The new NAT engine in V18 provides a high degree of flexibility when it comes to solving some interesting network problems. I don't know if it has been shared here or not, but you can use NAT to achieve NTP proxy like functionality. A standard use case seen is that clients would like to use the IP address of the firewall as the NTP server. Consider this as an example environment:
There are two different approaches to a transparent NTP solution.
1.: NTP should be forwarded to a particular externally(WAN) host/host group.
2.:NTP should be forwarded to a own ressource within the network and this server should provide the information.
First scenario is rather simple.
You need one NAT Rule, which translate everything NTP based to a particular host.
You can specify all internal hosts with "Interface matching criteria - Inbound Interfaces". This example shows ANY. You can select all internal network interfaces (expect WAN).
This rule will fetch all NTP related traffic, forward it to a public NTP service and use MASQ. MASQ is required for WAN related traffic.
You need a firewall rule:
You can attach IPS rules to this, if you want.Build your own NTP rule, with all NTP related IPS pattern.
Regardless of the configured IP on a client behind Sophos Firewall, the NTP request will work.(Example: 184.108.40.206)
Second scenario needs more rules, as you can easily generate a NTP loop. Your internal server need a own NAT rule and own firewall rule. Example = Windows2016 is a NTP server.
NAT Rule 1# NTP Server to WAN (to get the NTP server to the WAN NTP servers.)You can also force the internal NTP server to get the IP from a particular NTP pool, but we assume, the NTP server has his own NTP request pool.
NAT 2# It will forward the NTP traffic transparent to the internal NTP server.
Firewall rule #1Allowing the traffic of the NTP server to the WAN to get current time.
Firewall rule #2Allowing the Traffic from all internal clients to the internal NTP server. Notice the destination zone.
Naturally, you can create variations of this NAT policy, based on your network configuration and the location of the NTP server.
In the new XG V18 architecture training course, there are a few more examples demonstrating how to control NTP and DNS traffic. I encourage you to check out the training material as it provides more in-depth knowledge of the new V18 features.
I voted, like the other 665 administrators, to implement the NTP server in the XG Firewall. Unfortunately, even though the NTP server is the second most demanded feature at the ideas.sophos…
Thanks for the nice idea. Missing the NTP and also voted for it. But for now it works as a hack. As the last comment was from 2017 I won't suppose that it will be implemented as a feature like many other things competitors can. See fixed IPs for SSL VPN...
That assumes you are using an external NTP service, if you are trying to use an internal server then that does not work, neither does the hairpin NAT.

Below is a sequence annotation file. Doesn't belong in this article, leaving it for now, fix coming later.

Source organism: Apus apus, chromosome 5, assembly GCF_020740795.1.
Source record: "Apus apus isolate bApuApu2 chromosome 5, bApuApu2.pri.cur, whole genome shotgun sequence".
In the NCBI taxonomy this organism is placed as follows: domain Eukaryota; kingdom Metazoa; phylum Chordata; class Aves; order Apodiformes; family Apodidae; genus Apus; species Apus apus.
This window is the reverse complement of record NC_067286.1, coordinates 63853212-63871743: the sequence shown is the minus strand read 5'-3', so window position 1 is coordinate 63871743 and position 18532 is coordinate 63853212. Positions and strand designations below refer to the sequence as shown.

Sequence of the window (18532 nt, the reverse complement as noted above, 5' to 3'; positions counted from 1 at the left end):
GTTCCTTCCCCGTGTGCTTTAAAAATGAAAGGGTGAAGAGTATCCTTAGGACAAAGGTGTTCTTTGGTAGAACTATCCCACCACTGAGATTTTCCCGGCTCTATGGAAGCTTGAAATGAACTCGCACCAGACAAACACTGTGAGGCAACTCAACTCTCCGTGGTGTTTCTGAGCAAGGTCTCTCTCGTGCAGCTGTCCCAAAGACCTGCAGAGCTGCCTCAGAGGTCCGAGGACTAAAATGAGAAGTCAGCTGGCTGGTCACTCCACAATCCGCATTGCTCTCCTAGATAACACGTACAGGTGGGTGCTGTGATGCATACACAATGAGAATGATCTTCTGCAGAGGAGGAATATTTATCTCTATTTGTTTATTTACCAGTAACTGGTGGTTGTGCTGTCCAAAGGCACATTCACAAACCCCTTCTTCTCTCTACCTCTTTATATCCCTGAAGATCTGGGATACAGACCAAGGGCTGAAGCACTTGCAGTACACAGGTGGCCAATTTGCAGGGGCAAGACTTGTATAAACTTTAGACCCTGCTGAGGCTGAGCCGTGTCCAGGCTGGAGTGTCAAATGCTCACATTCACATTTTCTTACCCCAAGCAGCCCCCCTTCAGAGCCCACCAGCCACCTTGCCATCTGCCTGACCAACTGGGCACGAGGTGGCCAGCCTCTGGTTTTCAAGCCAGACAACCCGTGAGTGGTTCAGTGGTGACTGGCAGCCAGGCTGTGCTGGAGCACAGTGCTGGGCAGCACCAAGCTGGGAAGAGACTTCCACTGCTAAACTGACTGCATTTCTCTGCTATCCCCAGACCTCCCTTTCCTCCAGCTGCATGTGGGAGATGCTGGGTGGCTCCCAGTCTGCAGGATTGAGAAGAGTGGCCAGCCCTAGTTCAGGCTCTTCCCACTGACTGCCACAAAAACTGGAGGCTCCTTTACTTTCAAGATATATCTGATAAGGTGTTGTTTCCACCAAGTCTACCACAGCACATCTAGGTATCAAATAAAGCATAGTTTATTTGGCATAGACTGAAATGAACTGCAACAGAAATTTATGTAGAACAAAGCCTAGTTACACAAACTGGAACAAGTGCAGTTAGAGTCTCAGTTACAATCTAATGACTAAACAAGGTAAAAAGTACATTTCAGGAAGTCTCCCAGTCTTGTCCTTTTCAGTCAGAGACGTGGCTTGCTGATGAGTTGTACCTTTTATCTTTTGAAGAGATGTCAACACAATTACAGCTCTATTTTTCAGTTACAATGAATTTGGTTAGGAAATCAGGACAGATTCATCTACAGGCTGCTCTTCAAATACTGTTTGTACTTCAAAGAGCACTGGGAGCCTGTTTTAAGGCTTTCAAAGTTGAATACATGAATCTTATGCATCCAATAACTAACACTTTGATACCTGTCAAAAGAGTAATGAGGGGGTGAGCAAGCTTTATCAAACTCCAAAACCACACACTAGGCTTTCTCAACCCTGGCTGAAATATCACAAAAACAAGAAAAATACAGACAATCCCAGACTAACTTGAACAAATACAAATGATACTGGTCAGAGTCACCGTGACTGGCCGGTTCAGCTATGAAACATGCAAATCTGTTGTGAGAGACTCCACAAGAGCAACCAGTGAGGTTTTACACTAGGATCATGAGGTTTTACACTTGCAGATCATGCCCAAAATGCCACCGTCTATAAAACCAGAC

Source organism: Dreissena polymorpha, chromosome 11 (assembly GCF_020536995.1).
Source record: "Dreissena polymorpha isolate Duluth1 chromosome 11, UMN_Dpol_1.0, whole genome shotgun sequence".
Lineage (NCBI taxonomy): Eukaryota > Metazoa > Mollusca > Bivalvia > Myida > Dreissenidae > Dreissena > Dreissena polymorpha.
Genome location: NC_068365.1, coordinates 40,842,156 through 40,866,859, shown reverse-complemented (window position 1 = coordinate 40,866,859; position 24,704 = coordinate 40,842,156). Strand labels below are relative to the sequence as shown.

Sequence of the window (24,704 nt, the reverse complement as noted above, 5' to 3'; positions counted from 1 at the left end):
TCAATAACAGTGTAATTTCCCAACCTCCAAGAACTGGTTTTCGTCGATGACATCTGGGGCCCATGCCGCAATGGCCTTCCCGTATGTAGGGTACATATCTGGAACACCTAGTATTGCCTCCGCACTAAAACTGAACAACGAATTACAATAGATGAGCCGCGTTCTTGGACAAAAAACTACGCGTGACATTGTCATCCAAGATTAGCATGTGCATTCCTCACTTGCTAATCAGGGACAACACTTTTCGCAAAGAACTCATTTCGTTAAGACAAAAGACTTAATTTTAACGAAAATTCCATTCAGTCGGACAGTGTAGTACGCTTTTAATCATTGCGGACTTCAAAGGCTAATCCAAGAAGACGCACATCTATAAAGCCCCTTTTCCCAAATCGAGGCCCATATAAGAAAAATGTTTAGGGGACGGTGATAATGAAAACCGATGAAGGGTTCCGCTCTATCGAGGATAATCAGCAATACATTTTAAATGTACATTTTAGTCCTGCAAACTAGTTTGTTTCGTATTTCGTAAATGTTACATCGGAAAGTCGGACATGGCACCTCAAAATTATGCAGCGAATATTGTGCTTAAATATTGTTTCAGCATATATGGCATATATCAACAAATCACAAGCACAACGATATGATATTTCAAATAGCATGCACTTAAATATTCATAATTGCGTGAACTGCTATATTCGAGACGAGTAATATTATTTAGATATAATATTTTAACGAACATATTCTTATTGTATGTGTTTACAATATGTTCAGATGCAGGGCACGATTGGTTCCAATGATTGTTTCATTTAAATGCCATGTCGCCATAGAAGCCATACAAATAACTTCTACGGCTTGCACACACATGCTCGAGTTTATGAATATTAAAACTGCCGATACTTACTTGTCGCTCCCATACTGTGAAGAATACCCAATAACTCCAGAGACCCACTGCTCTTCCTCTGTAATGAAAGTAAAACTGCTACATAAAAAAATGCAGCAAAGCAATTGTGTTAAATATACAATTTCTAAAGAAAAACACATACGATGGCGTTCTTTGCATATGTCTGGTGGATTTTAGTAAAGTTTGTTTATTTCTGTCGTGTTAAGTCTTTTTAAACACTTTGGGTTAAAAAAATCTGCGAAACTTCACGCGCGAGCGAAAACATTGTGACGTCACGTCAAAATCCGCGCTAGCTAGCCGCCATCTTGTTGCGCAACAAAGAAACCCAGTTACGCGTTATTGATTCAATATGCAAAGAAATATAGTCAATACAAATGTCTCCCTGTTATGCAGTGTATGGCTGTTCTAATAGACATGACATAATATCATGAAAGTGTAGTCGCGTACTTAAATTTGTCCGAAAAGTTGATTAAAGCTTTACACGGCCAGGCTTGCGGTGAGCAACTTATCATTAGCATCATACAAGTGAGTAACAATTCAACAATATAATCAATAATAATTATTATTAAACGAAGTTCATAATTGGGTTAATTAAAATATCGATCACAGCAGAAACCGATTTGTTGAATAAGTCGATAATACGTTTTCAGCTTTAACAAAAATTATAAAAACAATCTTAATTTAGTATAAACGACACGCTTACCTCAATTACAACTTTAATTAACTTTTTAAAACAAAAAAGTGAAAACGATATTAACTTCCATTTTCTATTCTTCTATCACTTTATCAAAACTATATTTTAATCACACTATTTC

I don't understand what you want to say to me. I (and everyone else here) want to use the XG as a NTP service internally. But the XG doesn't have this feature. So the idea is to forward NTP requests which are sent to the XG address to an external service which works like described here. The internal devices don't know that they are forwarded...
what I was pointing out is that I have tried all those ideas and a hairpin NAT and not all devices were happy with the result, hence I built my own internal NTP server.
Which device didn't work for you? I had several devices yesterday which I tested and everyone worked:
- Windows Server
- Unify X8
What error do you get while using it on the faulty device?
One of my IoT devices kept trying to connect to a Chinese university helpdesk, the manufacturer could not help and did not understand. I have set up the NTP access rules again and this time the FQDN group is working and limiting access to NTP servers only.
So you had traffic on udp/tcp 123 for other reasons than NTP as far as I understood? Good point, didn't think about that to restrict it further.
it is a bug inn the device that the manufacturers say does not exist. When the XG NAT is working the devices connects to the NTP internal server, it only tries to connect other Chinese site when the XG decided to block the NTP traffic. Sine then after much experimentation I have the hairpin firewall rule and NAT working for most connection attempts enough so that the internal devices all talk to the NTP server. There are still issues where the XG decides that it will double NAT some traffic and appears to also corrupt some traffic. v18.0.5 mr-5 has an undocumented partial fix for the hairpin NAT issue.
Before MR-5 the NAT would fail and require a configuration changes to restore the service, after MR-5 the issue is no longer apparent. The issue is reproducible.